Who hires the Theatre Planner? Hiring a theatre planner depends in part on the owner and in part on the question of responsibility. Most large organizations such as universities or municipalities will expect the architect to assemble the entire design team, including the theater planner. Smaller organizations may not have established requirements in this regard. In some cases, theatre owners prefer to hire theatre planners separately from the architect to clearly establish that they are directly responsible to the owners.

The Theatre Design Team

As we’ve mentioned, an entire team of experts is required to design and engineer a performing arts theatre. The design team will include:

  • Theatre Planner who will understand the owner and/or user’s requirements and explain those requirements and their purpose to the design team. The theatre planner will also guide the space planning and adjacencies, design the seating layout, and design the theatrical systems.
  • Architect who will use the theatre planner's guidelines and space planning to develop and design the overall building. The architect will also coordinate the work of all other consultants, and may act as the interior desginer.
  • Acoustician who works with the theatre planner and architect to develop the shape and volume of the auditorium or house to optimize the acoustics. The acoustician will also advise on surfaces to absorb, reflect, or disperse sound, and will advise on keeping outside noise out of the theatre.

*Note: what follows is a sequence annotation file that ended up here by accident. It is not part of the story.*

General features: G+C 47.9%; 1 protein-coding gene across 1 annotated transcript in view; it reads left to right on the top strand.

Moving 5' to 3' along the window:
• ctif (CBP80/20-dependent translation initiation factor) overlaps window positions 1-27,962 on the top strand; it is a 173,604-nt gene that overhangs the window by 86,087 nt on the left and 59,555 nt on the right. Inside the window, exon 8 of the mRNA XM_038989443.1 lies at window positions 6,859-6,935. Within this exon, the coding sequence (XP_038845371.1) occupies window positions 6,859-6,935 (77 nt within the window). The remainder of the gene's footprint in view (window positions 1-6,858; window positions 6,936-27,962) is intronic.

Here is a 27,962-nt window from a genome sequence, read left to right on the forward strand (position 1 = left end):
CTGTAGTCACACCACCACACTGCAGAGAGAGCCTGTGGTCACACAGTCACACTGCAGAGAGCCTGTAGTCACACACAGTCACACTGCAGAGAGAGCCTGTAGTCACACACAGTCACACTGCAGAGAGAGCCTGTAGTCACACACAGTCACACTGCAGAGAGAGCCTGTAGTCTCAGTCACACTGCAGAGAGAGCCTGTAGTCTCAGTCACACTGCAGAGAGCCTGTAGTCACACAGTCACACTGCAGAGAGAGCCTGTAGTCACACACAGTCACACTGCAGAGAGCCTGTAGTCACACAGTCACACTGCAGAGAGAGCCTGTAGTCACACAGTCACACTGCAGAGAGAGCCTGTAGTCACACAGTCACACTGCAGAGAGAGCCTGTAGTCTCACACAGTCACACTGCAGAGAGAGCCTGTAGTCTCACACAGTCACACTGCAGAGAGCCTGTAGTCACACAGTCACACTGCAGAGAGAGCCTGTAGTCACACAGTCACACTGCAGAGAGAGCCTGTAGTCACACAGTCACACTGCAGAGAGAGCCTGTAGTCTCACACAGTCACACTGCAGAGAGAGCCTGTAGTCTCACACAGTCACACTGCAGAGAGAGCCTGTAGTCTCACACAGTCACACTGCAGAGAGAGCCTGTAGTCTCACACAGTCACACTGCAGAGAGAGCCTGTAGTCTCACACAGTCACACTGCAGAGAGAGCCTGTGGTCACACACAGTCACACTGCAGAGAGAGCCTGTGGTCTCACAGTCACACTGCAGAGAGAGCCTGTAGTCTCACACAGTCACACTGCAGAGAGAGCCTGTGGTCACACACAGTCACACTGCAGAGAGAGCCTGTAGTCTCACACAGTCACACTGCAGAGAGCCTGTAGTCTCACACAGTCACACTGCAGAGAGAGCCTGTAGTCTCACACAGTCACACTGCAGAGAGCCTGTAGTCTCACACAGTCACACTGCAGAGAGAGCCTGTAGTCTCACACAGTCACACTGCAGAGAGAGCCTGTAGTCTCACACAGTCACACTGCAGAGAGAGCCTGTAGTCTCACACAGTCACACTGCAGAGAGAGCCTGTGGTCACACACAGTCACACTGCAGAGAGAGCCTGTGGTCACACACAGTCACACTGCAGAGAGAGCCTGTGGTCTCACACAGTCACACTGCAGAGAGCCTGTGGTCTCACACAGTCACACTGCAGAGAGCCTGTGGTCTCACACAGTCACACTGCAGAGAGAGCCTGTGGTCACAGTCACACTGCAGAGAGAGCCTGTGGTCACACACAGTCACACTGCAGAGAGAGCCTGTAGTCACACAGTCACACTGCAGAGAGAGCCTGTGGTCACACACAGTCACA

• AV Consultant who will work with the acoustician on the placement and power of the speaker system. The AV consultant will also design the infrastructure for the sound, backstage communications, and video projection systems.
  • Engineers who will design the structural support for the building, the electrical distribution, the heating and cooling, the plumbing, the telephone/data, and all of the other infrastructure in the building.
  • Lighting Designer who will design the non-theatrical lighting and lighting controls throughout the building.
  • Owner and/or Users, who are the reason the building is being designed and constructed. Their input, especially in the early stages of design, is what establishes the requirements for the theatre’s size, its outfitting, and all of the spaces that surround and support the theatre.

The Performer / Audience Relationship